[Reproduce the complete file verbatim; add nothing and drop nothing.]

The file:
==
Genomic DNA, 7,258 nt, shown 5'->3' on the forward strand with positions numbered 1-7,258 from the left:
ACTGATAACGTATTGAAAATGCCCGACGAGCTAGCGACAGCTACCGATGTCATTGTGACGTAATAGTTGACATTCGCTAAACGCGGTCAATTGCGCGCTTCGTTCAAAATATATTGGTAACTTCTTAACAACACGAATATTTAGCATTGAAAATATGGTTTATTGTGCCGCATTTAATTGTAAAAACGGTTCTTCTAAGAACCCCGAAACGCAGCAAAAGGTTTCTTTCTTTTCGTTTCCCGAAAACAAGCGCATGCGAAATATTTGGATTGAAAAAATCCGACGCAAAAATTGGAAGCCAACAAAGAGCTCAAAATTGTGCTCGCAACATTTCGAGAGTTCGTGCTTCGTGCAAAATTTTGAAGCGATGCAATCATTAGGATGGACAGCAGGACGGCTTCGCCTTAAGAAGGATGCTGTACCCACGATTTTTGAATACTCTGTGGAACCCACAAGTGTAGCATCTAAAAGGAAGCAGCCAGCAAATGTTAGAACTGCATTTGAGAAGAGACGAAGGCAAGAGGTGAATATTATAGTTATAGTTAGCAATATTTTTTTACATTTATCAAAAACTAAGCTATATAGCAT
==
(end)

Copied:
Genomic DNA, 7,258 nt, shown 5'->3' on the forward strand with positions numbered 1-7,258 from the left:
ACTGATAACGTATTGAAAATGCCCGACGAGCTAGCGACAGCTACCGATGTCATTGTGACGTAATAGTTGACATTCGCTAAACGCGGTCAATTGCGCGCTTCGTTCAAAATATATTGGTAACTTCTTAACAACACGAATATTTAGCATTGAAAATATGGTTTATTGTGCCGCATTTAATTGTAAAAACGGTTCTTCTAAGAACCCCGAAACGCAGCAAAAGGTTTCTTTCTTTTCGTTTCCCGAAAACAAGCGCATGCGAAATATTTGGATTGAAAAAATCCGACGCAAAAATTGGAAGCCAACAAAGAGCTCAAAATTGTGCTCGCAACATTTCGAGAGTTCGTGCTTCGTGCAAAATTTTGAAGCGATGCAATCATTAGGATGGACAGCAGGACGGCTTCGCCTTAAGAAGGATGCTGTACCCACGATTTTTGAATACTCTGTGGAACCCACAAGTGTAGCATCTAAAAGGAAGCAGCCAGCAAATGTTAGAACTGCATTTGAGAAGAGACGAAGGCAAGAGGTGAATATTATAGTTATAGTTAGCAATATTTTTTTACATTTATCAAAAACTAAGCTATATAGCAT